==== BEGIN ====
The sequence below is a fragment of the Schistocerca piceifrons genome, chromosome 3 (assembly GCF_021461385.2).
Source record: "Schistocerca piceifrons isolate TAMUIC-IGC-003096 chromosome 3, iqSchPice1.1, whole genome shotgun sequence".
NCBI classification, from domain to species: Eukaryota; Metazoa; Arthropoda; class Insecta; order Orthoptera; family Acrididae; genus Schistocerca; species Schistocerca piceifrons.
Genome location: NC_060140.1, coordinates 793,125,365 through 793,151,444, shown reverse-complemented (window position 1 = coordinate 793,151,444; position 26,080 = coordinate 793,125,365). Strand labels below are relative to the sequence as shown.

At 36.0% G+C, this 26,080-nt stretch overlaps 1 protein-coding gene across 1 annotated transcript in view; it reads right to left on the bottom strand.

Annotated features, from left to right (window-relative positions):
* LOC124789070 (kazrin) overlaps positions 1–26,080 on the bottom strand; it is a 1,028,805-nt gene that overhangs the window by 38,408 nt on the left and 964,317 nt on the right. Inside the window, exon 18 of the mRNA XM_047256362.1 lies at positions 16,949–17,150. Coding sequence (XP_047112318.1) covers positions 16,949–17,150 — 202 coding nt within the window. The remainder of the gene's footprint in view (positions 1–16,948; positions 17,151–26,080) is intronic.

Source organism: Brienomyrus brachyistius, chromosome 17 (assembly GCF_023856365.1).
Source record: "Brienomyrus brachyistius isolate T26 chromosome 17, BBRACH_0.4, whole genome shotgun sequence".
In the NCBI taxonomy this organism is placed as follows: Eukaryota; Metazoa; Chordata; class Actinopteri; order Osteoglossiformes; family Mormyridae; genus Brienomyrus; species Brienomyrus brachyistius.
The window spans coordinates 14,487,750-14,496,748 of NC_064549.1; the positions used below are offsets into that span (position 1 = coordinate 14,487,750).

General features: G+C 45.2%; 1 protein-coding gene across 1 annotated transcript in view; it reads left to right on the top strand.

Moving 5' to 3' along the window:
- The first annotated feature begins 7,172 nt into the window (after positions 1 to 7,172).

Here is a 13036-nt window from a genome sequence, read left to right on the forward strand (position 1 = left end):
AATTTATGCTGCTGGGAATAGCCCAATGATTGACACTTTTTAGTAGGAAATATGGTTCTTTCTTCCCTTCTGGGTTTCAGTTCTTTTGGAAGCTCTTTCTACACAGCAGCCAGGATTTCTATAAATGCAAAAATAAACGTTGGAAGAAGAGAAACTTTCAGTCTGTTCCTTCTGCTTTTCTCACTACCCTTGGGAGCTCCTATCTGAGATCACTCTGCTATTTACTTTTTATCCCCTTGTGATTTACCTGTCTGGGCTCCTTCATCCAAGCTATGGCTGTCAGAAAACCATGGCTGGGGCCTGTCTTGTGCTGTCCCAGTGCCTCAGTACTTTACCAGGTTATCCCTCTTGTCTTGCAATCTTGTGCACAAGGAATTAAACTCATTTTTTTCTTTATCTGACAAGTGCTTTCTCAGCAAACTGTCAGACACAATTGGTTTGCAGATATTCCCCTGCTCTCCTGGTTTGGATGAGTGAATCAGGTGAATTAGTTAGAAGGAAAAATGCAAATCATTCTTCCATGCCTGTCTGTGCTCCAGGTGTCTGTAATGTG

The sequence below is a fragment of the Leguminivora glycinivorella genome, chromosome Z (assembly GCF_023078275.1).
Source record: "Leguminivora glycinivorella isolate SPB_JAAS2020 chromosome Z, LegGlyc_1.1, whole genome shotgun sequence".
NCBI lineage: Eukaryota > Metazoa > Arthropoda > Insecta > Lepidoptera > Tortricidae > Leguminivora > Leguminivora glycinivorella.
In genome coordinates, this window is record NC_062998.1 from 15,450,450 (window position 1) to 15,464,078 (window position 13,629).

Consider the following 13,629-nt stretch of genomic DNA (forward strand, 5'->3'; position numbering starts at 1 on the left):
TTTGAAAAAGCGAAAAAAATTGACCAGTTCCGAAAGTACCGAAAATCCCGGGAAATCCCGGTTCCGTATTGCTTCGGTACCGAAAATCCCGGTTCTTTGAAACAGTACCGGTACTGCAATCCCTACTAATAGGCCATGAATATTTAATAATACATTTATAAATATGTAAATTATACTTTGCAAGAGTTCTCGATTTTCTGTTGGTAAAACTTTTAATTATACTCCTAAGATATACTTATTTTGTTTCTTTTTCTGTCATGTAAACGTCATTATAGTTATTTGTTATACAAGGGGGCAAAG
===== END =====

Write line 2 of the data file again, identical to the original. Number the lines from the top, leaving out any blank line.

Source record: "Schistocerca piceifrons isolate TAMUIC-IGC-003096 chromosome 3, iqSchPice1.1, whole genome shotgun sequence".